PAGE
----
Claire (not her real name) juggles a lot in her life.
She is a full time college student.
She works part-time.
She is getting married over Thanksgiving.
She has an opioid addiction.
Her first attempt to complete college failed when she started using pills at age 20. She never believed the occasional pill she took to catch a little buzz would ever result in her life being completely undermined. She quickly developed a tolerance and started using daily. She was caught with drugs and detoxed in jail.
When she left jail she did a 30-day treatment program. She was pretty involved in Recovery Meetings for the first several months, but as time went on, she felt less of a need to attend. She worked, met Tommy, a nice guy—who had no experience with drugs—and she told me she started to think of herself as someone who really wasn’t an addict. She drank a little with her friends and smoked some pot from time to time.
She decided to return to school to complete her degree and she and Tommy set a date for their wedding.
The pressures of being back in school full time while continuing to work were worse than Claire anticipated. She started drinking regularly to relieve the mounting anxiety she felt with her intense schedule, as well as planning a wedding. Drinking escalated to several drinks daily. She was sleeping poorly and waking up feeling horrible. Memories of previous failures in school haunted her. She felt like she was on a slippery slope. It wasn’t long before she turned to pills. She reasoned that using opiates briefly would help her stop the cycle of drinking she found herself in. (See Dr. Coleman’s latest article on how drugs mess with the decision making part of your brain!) Pills, difficult to find and very expensive, quickly turned to heroin.
Fortunately Claire came to see us after only a couple of months of heroin use. She wanted to be on long acting naltrexone, which had worked for her in the past.
Naltrexone is an opiate antagonist, or blocker. When it’s in a person’s body, it prevents opiates from having a place to ‘land’. The naltrexone occupies the opioid receptors, but doesn’t cause euphoria and doesn’t create physical dependence. It is available in two long acting formulations, a monthly injection called Vivitrol® or an implant that lasts for most people about two months.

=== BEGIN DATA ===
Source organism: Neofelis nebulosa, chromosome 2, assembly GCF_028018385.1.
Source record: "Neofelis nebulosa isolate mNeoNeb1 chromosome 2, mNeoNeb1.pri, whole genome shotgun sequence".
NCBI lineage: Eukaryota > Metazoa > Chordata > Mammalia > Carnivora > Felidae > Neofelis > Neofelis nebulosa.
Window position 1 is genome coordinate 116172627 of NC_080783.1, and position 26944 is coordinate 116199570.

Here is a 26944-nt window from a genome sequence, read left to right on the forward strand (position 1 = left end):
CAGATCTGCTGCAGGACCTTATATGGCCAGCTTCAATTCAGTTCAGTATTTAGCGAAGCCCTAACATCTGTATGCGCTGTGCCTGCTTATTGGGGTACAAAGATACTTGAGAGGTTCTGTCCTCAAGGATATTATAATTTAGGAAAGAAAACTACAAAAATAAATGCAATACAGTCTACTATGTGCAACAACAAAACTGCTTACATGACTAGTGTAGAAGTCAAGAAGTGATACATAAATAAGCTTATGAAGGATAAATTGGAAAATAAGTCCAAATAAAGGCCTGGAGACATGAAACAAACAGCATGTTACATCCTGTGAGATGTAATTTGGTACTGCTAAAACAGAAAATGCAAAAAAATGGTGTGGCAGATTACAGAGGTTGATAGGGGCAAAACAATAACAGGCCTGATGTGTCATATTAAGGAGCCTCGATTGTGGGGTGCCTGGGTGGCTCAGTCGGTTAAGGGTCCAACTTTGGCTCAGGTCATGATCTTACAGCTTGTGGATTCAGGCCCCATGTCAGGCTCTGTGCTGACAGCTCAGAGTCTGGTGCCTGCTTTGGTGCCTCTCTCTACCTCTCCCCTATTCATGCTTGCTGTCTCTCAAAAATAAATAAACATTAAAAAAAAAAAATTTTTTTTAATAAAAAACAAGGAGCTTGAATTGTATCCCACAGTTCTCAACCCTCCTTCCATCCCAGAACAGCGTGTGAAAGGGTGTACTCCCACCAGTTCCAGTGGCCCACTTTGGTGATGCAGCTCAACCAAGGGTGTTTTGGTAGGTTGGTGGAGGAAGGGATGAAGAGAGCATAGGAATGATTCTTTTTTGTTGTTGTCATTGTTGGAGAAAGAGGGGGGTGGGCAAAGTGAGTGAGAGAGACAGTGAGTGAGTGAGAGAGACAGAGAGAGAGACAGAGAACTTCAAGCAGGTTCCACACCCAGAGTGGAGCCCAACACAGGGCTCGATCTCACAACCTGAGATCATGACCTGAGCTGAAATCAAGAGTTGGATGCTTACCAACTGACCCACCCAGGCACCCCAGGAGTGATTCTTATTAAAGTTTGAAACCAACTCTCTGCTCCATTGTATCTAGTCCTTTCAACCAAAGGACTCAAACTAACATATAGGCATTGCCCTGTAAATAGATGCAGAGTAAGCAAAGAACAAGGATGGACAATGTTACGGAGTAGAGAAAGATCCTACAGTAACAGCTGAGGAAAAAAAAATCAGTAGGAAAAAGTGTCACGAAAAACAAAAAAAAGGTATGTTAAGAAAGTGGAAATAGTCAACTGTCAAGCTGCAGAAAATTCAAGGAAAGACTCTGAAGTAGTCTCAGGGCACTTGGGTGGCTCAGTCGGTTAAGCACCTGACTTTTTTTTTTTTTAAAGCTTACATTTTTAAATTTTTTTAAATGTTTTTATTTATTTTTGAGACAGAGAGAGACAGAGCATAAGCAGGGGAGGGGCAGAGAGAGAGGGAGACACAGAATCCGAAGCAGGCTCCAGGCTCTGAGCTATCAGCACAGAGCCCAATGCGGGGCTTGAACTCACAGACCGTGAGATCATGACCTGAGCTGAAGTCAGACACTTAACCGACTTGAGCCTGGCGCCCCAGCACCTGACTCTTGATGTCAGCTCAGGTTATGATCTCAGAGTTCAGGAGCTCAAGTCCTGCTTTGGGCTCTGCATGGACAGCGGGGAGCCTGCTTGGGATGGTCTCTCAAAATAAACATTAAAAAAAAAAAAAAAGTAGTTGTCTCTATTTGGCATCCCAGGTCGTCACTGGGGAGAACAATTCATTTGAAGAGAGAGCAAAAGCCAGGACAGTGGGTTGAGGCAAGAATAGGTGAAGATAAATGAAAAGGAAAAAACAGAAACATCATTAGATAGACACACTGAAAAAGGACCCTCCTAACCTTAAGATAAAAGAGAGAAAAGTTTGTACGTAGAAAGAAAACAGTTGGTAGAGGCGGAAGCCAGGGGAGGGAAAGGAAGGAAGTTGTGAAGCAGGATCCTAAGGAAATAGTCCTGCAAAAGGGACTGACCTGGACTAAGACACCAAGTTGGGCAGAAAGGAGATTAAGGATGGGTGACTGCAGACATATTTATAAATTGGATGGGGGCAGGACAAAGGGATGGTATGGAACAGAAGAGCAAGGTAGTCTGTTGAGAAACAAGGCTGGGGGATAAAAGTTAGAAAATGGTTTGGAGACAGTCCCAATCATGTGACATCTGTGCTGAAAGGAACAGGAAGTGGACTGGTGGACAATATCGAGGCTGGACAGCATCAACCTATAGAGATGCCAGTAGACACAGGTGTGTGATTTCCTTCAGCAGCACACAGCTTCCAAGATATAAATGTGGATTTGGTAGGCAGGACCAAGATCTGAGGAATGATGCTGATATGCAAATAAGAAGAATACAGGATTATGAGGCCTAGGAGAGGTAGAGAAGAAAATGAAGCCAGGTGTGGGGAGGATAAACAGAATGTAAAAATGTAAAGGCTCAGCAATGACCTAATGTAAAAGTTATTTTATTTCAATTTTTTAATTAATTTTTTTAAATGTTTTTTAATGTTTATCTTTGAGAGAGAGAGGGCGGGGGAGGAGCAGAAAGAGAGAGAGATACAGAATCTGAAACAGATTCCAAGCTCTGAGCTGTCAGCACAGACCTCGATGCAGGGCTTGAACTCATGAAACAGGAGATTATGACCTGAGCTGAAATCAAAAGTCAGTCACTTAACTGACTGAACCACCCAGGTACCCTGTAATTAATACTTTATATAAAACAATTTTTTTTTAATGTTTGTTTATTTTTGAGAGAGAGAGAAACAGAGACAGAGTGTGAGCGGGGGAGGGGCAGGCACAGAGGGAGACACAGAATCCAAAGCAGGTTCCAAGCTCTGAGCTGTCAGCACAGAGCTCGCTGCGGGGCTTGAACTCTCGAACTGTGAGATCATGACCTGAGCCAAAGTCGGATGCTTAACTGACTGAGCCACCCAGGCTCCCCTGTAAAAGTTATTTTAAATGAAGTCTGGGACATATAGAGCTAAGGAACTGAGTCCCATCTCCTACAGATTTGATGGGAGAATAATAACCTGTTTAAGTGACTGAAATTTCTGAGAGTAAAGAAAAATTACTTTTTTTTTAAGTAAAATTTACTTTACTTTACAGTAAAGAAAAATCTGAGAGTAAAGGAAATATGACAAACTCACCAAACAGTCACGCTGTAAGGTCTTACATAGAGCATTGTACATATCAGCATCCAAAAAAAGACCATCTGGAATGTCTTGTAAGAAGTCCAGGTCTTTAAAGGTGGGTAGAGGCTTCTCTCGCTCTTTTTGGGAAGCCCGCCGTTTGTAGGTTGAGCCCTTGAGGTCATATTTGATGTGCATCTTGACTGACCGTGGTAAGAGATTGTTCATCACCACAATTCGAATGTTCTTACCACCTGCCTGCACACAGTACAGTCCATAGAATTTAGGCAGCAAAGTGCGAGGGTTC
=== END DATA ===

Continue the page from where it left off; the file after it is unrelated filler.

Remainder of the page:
Her insurance covered Vivitrol®, but in order to use naltrexone the opiates must be out of the body, otherwise it will precipitate withdrawal. Going cold turkey wasnt an option.
We prescribed several 2/0.5 mg Suboxone® strips for Claire and created a tapering schedule to have her completely off within two weeks. Before she could get the Vivitrol®, she needed two more weeks free of Suboxone®. This was the most worrisome part of our plan, leaving her vulnerable to relapse.
Claire met with our Recovery Support Specialist, Bridget Walsh, and together they came up with a plan to keep her accountable and opiate free during those two weeks. In Richmond, students at VCU have access to excellent Collegiate Recovery resources through the Rams In Recovery program. Claire contacted them as well as a counselor specifically recommended by Bridget to deal with some other issues Claire was facing.
Two weeks later Claire returned to the office and received her Vivitrol® injection. At the time I am writing this article, she remains opiate free.
Recovery from an addictive substance can be a complex process and many people dealing with it have a multitude of unique moving parts to manage. By the time a person is in the throes of physical dependence, unraveling oneself may feel overwhelming. At The Coleman Institute, we are pretty good at breaking down these seemingly insurmountable situations into workable steps. If you or a loved one are struggling to find your own path to freedom from opiates or other addictive substances, please give us a call. If we are not the right fit for you, we can probably steer you toward someone who is.
Joan Shepherd, FNP